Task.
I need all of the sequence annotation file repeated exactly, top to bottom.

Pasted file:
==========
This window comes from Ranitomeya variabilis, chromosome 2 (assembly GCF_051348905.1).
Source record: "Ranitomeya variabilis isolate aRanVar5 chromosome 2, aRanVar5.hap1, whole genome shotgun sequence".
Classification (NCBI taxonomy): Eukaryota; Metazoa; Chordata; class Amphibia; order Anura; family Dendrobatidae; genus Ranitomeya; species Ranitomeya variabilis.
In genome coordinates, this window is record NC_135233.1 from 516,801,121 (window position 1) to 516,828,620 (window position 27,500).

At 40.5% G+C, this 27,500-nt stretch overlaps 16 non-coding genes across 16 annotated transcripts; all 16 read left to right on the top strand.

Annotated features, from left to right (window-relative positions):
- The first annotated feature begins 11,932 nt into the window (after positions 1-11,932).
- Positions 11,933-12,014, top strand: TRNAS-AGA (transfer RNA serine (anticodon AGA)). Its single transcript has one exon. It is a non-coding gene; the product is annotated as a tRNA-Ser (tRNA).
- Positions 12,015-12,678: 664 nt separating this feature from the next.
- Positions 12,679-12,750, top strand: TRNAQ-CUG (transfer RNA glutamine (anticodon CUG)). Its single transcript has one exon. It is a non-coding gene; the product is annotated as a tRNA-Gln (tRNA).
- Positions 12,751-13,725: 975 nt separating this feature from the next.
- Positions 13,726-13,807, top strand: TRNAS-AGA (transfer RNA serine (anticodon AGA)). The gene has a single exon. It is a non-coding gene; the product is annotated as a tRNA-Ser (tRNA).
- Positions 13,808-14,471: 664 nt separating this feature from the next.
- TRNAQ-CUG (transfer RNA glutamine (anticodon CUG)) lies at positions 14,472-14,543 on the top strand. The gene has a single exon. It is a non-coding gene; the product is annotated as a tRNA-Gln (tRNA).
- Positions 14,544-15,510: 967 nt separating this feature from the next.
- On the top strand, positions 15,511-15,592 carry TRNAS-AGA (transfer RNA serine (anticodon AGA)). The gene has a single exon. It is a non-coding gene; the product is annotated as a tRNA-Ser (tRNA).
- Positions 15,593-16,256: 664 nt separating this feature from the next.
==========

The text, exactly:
This window comes from Ranitomeya variabilis, chromosome 2 (assembly GCF_051348905.1).
Source record: "Ranitomeya variabilis isolate aRanVar5 chromosome 2, aRanVar5.hap1, whole genome shotgun sequence".
Classification (NCBI taxonomy): Eukaryota; Metazoa; Chordata; class Amphibia; order Anura; family Dendrobatidae; genus Ranitomeya; species Ranitomeya variabilis.
In genome coordinates, this window is record NC_135233.1 from 516,801,121 (window position 1) to 516,828,620 (window position 27,500).

At 40.5% G+C, this 27,500-nt stretch overlaps 16 non-coding genes across 16 annotated transcripts; all 16 read left to right on the top strand.

Annotated features, from left to right (window-relative positions):
- The first annotated feature begins 11,932 nt into the window (after positions 1-11,932).
- Positions 11,933-12,014, top strand: TRNAS-AGA (transfer RNA serine (anticodon AGA)). Its single transcript has one exon. It is a non-coding gene; the product is annotated as a tRNA-Ser (tRNA).
- Positions 12,015-12,678: 664 nt separating this feature from the next.
- Positions 12,679-12,750, top strand: TRNAQ-CUG (transfer RNA glutamine (anticodon CUG)). Its single transcript has one exon. It is a non-coding gene; the product is annotated as a tRNA-Gln (tRNA).
- Positions 12,751-13,725: 975 nt separating this feature from the next.
- Positions 13,726-13,807, top strand: TRNAS-AGA (transfer RNA serine (anticodon AGA)). The gene has a single exon. It is a non-coding gene; the product is annotated as a tRNA-Ser (tRNA).
- Positions 13,808-14,471: 664 nt separating this feature from the next.
- TRNAQ-CUG (transfer RNA glutamine (anticodon CUG)) lies at positions 14,472-14,543 on the top strand. The gene has a single exon. It is a non-coding gene; the product is annotated as a tRNA-Gln (tRNA).
- Positions 14,544-15,510: 967 nt separating this feature from the next.
- On the top strand, positions 15,511-15,592 carry TRNAS-AGA (transfer RNA serine (anticodon AGA)). The gene has a single exon. It is a non-coding gene; the product is annotated as a tRNA-Ser (tRNA).
- Positions 15,593-16,256: 664 nt separating this feature from the next.